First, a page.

Rate at which RBI lends to commercial banks. This tool is used by central bank for short-term purposes. Increase in Bank Rate by RBI is indication to banks to increase lending and deposit rates.
Rate at which the RBI lends short-term money to the banks against securities. Increase in Repo rate leads to increase in lending rates of banks and vice-versa.
Reverse Repo rate
Rate at which banks RBI pays for the short-term deposits of banks. This is opposite of Repo Rate.
Cash Reserve Ratio (CRR)
Banks to hold a certain percentage of their deposits in the form of cash/ deposit with RBI.
Statutory Liquidity Ratio
Bank to maintain at the close of business every day, certain minimum percentage of their Net Demand and Time Liabilities as liquid assets in the form of cash, gold and un-encumbered approved securities.
|Statutory basis||Sec. 42 (1) of RBI Act, 1934||Sec. 24 (2.a) of Banking Regulation Act, 1949|
|Minimum and maximum||At RBI’s Discretion||Minimum :RBI discretion Maximum :40%|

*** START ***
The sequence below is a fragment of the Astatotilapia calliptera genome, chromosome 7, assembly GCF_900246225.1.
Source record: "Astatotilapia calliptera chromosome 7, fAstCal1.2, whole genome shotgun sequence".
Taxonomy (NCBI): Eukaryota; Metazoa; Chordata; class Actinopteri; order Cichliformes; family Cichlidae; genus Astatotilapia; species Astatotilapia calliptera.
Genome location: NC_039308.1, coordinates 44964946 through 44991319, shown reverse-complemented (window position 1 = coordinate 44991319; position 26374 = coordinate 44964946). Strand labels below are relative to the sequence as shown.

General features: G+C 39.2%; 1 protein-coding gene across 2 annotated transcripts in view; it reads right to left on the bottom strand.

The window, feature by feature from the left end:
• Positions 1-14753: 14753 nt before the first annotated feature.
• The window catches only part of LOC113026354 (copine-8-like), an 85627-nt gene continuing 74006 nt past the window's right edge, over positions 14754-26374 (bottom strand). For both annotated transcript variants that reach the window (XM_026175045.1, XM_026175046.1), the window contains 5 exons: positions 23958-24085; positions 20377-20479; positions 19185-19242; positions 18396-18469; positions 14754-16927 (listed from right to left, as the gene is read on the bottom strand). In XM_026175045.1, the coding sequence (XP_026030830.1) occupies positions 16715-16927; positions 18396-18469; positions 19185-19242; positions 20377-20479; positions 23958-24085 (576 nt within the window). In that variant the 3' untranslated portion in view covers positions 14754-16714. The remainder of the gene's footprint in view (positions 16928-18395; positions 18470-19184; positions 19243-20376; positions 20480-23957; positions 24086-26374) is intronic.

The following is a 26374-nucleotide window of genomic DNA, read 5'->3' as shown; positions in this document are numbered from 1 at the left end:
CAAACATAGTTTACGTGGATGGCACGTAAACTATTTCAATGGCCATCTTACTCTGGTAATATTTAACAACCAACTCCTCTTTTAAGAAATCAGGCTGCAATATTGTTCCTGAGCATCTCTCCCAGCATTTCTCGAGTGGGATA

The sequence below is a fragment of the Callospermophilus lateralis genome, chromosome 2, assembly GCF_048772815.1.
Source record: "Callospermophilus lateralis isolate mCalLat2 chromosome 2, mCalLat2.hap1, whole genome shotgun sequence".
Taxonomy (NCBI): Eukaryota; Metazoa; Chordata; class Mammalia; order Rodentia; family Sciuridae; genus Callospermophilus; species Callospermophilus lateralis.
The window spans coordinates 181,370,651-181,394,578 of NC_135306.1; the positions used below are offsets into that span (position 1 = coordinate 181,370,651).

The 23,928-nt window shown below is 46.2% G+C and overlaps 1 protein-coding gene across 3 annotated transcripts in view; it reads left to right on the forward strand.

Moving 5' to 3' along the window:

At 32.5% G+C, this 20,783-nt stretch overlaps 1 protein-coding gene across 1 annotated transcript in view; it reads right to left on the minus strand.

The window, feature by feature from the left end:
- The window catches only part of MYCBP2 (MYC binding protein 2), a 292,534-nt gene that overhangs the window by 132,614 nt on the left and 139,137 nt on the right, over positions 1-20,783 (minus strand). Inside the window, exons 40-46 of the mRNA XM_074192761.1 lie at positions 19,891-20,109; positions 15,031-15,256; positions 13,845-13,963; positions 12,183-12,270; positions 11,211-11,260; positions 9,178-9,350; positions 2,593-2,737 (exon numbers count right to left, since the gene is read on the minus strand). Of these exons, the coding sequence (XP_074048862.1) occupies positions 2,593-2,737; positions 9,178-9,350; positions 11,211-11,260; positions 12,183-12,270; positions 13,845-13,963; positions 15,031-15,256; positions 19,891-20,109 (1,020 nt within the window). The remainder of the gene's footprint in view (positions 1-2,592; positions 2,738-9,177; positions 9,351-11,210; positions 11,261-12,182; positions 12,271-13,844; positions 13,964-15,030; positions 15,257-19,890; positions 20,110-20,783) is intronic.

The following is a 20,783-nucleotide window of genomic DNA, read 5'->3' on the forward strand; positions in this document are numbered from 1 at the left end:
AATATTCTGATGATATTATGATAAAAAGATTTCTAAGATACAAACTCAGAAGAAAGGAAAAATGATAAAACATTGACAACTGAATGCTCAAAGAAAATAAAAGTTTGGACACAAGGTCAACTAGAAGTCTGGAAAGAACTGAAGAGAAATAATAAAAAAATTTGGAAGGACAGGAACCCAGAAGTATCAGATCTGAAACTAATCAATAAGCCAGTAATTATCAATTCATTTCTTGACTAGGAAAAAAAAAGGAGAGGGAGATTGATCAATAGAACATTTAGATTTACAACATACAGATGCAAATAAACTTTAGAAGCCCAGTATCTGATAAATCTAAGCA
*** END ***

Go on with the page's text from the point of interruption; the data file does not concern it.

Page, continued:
|Form in which maintained||Cash balance with RBI||Cash in hand, Gold/ investment in approved Govt. Securities / net Bank balance with scheduled commercial banks|
|Computation||Percentage of NDTL on fortnightly average basis.||Percentage of NDTL on daily basis on last Friday of 2nd preceding fortnight|
|Interest||No interest payable||As per class of securities in which investment is made|
|Penal interest for default
|3% p.a. above bank rate 5% p.a. above bank rate||3% p.a. above bank rate 5% p.a. above bank rate|
|Latest rate||Click here||Click here|